- Shopping Bag ( 0 items )
Today opponents of large-scale dam projects in China, rather than being greeted with indifference or repression, are part of the hydropower policymaking process itself. What accounts for this dramatic change in this critical policy area surrounding China's insatiable quest for energy? In China's Water Warriors, Andrew C. Mertha argues that as China has become increasingly market driven, decentralized, and politically heterogeneous, the control and management of water has transformed from an unquestioned economic imperative to a lightning rod of bureaucratic infighting, societal opposition, and open protest.
Although bargaining has always been present in Chinese politics, more recently the media, nongovernmental organizations, and other activists—actors hitherto denied a seat at the table—have emerged as serious players in the policy-making process. Drawing from extensive field research in some of the most remote parts of Southwest China, China's Water Warriors contains rich narratives of the widespread opposition to dams in Pubugou and Dujiangyan in Sichuan province and the Nu River Project in Yunnan province.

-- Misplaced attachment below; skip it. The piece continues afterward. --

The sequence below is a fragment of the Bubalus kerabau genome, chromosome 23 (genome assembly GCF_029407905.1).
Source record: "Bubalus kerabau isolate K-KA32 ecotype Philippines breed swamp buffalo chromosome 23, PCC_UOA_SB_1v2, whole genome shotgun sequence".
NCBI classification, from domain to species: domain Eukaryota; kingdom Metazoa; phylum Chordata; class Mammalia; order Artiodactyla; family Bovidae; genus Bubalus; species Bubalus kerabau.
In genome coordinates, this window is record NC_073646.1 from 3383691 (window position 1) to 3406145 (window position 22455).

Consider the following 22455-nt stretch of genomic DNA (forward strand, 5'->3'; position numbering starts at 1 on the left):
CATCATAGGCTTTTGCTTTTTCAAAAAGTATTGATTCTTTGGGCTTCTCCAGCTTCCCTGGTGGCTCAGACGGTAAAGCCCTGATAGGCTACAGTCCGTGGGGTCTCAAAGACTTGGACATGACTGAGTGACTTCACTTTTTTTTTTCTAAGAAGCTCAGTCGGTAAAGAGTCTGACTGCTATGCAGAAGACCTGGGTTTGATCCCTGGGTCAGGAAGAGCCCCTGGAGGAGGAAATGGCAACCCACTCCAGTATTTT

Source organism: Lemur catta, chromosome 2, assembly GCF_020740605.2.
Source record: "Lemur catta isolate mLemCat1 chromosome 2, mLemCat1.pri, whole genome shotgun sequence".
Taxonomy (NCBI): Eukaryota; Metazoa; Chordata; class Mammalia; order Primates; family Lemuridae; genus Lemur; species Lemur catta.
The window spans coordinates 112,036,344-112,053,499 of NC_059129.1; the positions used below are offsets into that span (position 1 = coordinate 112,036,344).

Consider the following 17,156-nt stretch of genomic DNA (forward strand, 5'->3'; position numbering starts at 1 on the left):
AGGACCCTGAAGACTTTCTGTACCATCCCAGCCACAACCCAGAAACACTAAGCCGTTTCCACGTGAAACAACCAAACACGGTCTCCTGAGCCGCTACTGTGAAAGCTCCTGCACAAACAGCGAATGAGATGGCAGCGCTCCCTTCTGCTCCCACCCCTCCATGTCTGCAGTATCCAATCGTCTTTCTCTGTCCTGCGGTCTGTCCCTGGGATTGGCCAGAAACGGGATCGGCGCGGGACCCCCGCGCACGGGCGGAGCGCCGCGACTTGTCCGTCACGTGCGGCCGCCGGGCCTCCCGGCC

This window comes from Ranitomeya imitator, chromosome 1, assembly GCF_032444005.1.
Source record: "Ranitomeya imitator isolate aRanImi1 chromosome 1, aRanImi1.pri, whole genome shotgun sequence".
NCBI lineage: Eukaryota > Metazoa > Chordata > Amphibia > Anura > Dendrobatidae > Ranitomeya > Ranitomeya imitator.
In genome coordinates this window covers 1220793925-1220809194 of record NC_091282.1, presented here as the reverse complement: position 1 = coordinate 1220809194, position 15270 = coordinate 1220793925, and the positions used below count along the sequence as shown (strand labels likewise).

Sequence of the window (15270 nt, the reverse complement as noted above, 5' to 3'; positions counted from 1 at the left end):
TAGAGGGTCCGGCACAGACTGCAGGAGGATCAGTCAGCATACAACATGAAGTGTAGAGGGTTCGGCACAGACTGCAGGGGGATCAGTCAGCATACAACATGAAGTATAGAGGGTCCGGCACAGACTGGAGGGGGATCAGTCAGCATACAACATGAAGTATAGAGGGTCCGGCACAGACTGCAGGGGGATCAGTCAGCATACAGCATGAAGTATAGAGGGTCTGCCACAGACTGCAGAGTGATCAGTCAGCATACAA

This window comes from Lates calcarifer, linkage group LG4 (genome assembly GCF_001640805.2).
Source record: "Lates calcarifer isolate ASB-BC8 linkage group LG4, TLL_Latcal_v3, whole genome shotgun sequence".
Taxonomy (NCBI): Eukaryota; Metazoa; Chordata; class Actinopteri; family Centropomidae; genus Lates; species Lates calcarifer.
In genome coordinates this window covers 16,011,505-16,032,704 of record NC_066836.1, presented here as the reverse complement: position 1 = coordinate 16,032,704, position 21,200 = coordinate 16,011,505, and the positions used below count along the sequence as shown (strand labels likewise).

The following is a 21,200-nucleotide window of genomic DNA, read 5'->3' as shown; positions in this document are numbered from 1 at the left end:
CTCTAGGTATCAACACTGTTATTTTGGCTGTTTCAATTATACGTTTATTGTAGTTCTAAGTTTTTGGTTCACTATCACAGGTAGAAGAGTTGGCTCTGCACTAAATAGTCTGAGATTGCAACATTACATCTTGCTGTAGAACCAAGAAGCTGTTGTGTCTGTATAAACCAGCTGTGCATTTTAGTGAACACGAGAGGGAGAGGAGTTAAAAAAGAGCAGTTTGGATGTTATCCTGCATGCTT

Mertha concludes that the impact and occasional success of such grassroots movements and policy activism signal a marked change in China's domestic politics. He questions democratization as the only, or even the most illuminating, indicator of political liberalization in China, instead offering an informed and hopeful picture of a growing pluralization of the Chinese policy process as exemplified by hydropower politics.
For the 2010 paperback edition, Mertha tests his conclusions against events in China since 2008, including the Olympics, the devastating 2008 Wenchuan earthquake, and the Uighar and Tibetan protests of 2008 and 2009.
1 China's Hydraulic Society?
2 Actors, Interests, and Issues at Stake
3 From Policy Confl ict to Political Showdown: The Failure at Pubugou
4 From Economic Development to Cultural Heritage: Expanding the Sphere at Dujiangyan
5 The Nu River Project and the Middle Ground of Political Pluralization
6 A Kinder, Gentler "Fragmented Authoritarianism"?